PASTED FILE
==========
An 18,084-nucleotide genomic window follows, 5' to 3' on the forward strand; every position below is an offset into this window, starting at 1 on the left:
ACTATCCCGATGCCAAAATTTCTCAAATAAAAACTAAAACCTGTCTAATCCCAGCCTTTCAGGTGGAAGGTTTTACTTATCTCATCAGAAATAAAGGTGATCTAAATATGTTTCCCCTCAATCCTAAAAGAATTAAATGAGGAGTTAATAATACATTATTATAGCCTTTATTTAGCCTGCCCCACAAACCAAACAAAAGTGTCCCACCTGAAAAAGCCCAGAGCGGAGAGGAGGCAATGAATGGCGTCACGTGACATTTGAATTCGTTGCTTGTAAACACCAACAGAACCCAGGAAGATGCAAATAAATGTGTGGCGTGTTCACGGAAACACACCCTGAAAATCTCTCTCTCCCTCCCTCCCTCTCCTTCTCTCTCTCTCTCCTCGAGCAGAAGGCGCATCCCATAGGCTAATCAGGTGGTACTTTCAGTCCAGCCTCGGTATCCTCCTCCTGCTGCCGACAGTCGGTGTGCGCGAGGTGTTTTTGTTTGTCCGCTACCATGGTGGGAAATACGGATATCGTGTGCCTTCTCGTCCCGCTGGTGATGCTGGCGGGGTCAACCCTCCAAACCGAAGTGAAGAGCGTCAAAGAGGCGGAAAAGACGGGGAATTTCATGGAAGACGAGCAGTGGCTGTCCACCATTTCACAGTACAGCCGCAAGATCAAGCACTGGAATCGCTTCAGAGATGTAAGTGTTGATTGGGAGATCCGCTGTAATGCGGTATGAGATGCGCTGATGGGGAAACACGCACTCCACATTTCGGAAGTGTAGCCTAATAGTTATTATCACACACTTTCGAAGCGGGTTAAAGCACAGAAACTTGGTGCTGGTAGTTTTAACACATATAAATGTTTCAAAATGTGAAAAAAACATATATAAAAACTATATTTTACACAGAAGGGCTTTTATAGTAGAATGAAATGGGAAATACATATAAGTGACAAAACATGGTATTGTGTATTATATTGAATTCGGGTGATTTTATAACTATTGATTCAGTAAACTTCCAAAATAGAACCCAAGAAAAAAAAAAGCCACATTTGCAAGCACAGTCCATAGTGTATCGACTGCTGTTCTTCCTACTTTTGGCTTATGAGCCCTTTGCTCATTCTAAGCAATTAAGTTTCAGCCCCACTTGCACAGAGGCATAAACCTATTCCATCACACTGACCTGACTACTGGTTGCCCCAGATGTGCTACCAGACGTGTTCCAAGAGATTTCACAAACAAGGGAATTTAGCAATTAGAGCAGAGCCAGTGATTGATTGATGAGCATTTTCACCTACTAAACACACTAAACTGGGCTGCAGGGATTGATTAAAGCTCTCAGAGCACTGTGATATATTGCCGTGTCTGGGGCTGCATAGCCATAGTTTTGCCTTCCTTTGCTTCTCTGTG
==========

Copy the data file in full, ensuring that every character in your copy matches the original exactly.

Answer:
An 18,084-nucleotide genomic window follows, 5' to 3' on the forward strand; every position below is an offset into this window, starting at 1 on the left:
ACTATCCCGATGCCAAAATTTCTCAAATAAAAACTAAAACCTGTCTAATCCCAGCCTTTCAGGTGGAAGGTTTTACTTATCTCATCAGAAATAAAGGTGATCTAAATATGTTTCCCCTCAATCCTAAAAGAATTAAATGAGGAGTTAATAATACATTATTATAGCCTTTATTTAGCCTGCCCCACAAACCAAACAAAAGTGTCCCACCTGAAAAAGCCCAGAGCGGAGAGGAGGCAATGAATGGCGTCACGTGACATTTGAATTCGTTGCTTGTAAACACCAACAGAACCCAGGAAGATGCAAATAAATGTGTGGCGTGTTCACGGAAACACACCCTGAAAATCTCTCTCTCCCTCCCTCCCTCTCCTTCTCTCTCTCTCTCCTCGAGCAGAAGGCGCATCCCATAGGCTAATCAGGTGGTACTTTCAGTCCAGCCTCGGTATCCTCCTCCTGCTGCCGACAGTCGGTGTGCGCGAGGTGTTTTTGTTTGTCCGCTACCATGGTGGGAAATACGGATATCGTGTGCCTTCTCGTCCCGCTGGTGATGCTGGCGGGGTCAACCCTCCAAACCGAAGTGAAGAGCGTCAAAGAGGCGGAAAAGACGGGGAATTTCATGGAAGACGAGCAGTGGCTGTCCACCATTTCACAGTACAGCCGCAAGATCAAGCACTGGAATCGCTTCAGAGATGTAAGTGTTGATTGGGAGATCCGCTGTAATGCGGTATGAGATGCGCTGATGGGGAAACACGCACTCCACATTTCGGAAGTGTAGCCTAATAGTTATTATCACACACTTTCGAAGCGGGTTAAAGCACAGAAACTTGGTGCTGGTAGTTTTAACACATATAAATGTTTCAAAATGTGAAAAAAACATATATAAAAACTATATTTTACACAGAAGGGCTTTTATAGTAGAATGAAATGGGAAATACATATAAGTGACAAAACATGGTATTGTGTATTATATTGAATTCGGGTGATTTTATAACTATTGATTCAGTAAACTTCCAAAATAGAACCCAAGAAAAAAAAAAGCCACATTTGCAAGCACAGTCCATAGTGTATCGACTGCTGTTCTTCCTACTTTTGGCTTATGAGCCCTTTGCTCATTCTAAGCAATTAAGTTTCAGCCCCACTTGCACAGAGGCATAAACCTATTCCATCACACTGACCTGACTACTGGTTGCCCCAGATGTGCTACCAGACGTGTTCCAAGAGATTTCACAAACAAGGGAATTTAGCAATTAGAGCAGAGCCAGTGATTGATTGATGAGCATTTTCACCTACTAAACACACTAAACTGGGCTGCAGGGATTGATTAAAGCTCTCAGAGCACTGTGATATATTGCCGTGTCTGGGGCTGCATAGCCATAGTTTTGCCTTCCTTTGCTTCTCTGTG